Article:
The candidates often found common ground during the forum, and most agreed the district should step-up efforts to recruit bilingual and multilingual teachers, possibly by launching a national search, as Bates suggested. Wycoff said she would hold the superintendent accountable “for building a more inclusive work force,” adding that the district needs to improve its support systems for all new teachers.

For Mann, the discussion was an opening to touch on an argument he has pursued through seven School Board campaigns. He blames district hiring and firing practices for clustering inexperienced teachers in schools with high proportions of poor and minority students, exacerbating the achievement gap.

Later in the evening, a question from the moderators noted ELL students often lag behind their peers on state tests for years after joining Minneapolis Public Schools. One way to give English-learning communities a boost would be through early childhood education programs, they suggested, but the moderators said Cedar-Riverside, with the state’s highest concentration of East African families, didn’t have easy access to quality preschools.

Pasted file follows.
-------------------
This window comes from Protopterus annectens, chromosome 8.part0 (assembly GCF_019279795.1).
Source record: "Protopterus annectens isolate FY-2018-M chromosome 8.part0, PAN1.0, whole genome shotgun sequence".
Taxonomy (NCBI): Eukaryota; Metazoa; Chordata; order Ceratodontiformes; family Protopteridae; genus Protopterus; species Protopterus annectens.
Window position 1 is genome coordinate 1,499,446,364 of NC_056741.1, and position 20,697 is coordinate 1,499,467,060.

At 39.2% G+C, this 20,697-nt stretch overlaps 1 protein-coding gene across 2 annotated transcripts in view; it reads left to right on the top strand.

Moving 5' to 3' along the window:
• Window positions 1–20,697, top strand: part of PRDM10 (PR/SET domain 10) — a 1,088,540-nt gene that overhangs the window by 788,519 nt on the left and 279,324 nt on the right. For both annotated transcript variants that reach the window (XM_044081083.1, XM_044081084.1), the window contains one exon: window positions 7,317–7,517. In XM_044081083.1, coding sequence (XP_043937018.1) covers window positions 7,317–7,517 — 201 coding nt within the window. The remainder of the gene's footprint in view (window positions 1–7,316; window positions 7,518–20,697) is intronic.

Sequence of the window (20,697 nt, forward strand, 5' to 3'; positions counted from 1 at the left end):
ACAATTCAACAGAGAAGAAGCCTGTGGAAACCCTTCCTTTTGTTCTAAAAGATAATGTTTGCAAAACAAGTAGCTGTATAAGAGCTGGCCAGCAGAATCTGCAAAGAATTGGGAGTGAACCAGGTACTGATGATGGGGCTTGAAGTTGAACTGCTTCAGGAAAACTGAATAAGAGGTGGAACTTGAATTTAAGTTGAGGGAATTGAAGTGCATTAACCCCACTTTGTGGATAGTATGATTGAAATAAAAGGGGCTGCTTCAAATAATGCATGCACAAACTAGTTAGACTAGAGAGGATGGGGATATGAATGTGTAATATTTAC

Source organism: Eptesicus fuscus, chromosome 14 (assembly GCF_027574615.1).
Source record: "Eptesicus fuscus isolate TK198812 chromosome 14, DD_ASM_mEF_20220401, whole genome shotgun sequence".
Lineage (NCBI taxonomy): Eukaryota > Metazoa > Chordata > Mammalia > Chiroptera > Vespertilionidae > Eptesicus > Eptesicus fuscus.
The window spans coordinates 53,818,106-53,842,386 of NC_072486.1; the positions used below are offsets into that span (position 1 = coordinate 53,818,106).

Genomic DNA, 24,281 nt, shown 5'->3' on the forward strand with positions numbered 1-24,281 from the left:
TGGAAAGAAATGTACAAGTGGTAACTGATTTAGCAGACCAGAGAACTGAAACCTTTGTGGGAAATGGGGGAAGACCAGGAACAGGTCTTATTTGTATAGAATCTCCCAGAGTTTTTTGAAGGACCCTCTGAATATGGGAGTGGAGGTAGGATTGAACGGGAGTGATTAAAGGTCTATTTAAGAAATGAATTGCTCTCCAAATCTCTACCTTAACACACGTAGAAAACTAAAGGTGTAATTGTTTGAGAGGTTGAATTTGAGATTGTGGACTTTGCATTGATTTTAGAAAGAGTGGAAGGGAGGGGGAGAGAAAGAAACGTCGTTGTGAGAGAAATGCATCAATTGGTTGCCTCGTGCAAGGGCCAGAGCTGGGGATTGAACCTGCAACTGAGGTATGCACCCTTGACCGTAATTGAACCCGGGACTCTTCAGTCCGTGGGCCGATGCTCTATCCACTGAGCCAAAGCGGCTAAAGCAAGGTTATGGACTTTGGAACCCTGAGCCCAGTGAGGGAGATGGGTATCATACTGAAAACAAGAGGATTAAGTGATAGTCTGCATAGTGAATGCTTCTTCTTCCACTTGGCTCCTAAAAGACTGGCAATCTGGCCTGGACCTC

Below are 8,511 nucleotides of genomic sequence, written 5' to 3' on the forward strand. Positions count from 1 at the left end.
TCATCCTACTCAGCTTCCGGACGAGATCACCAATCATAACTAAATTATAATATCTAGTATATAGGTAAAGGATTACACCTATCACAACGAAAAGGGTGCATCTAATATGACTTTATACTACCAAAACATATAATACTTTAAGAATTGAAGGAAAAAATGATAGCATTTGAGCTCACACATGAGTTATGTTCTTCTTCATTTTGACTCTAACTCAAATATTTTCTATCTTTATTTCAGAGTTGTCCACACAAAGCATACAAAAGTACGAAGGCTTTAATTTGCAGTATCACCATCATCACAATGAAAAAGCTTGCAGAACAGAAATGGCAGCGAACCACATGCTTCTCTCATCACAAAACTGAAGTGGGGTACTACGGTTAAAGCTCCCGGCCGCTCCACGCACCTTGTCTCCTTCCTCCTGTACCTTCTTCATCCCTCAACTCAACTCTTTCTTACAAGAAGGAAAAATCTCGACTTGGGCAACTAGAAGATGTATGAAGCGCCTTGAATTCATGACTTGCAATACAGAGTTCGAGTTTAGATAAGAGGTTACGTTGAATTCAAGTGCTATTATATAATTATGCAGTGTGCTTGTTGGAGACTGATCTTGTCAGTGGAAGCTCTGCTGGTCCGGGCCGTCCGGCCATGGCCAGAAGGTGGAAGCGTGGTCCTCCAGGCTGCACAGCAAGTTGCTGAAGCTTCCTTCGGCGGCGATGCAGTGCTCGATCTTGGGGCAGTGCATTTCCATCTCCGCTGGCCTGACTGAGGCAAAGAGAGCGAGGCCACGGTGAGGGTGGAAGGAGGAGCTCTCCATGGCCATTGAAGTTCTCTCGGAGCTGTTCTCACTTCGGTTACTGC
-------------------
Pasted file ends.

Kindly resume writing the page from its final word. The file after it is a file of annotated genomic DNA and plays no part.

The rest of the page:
Every candidate pledged to help in one way or another, and both Reimnitz and Wycoff noted it could take a partnership with the city or the county to bring a new early childhood center to the area. Several others, including Ellison and Asberry, urged the community to be more vocal about its needs and demand change from the School Board.

With the night’s final question, the moderators expressed some of the frustration their community felt over Changing School Options, the plan that in 2010 redrew school attendance boundaries and generally funneled students into schools closer to their homes in an attempt to rein-in transportation spending. There was widespread dissatisfaction with the plan — and not just in the East African community — in the way it shifted school pathways.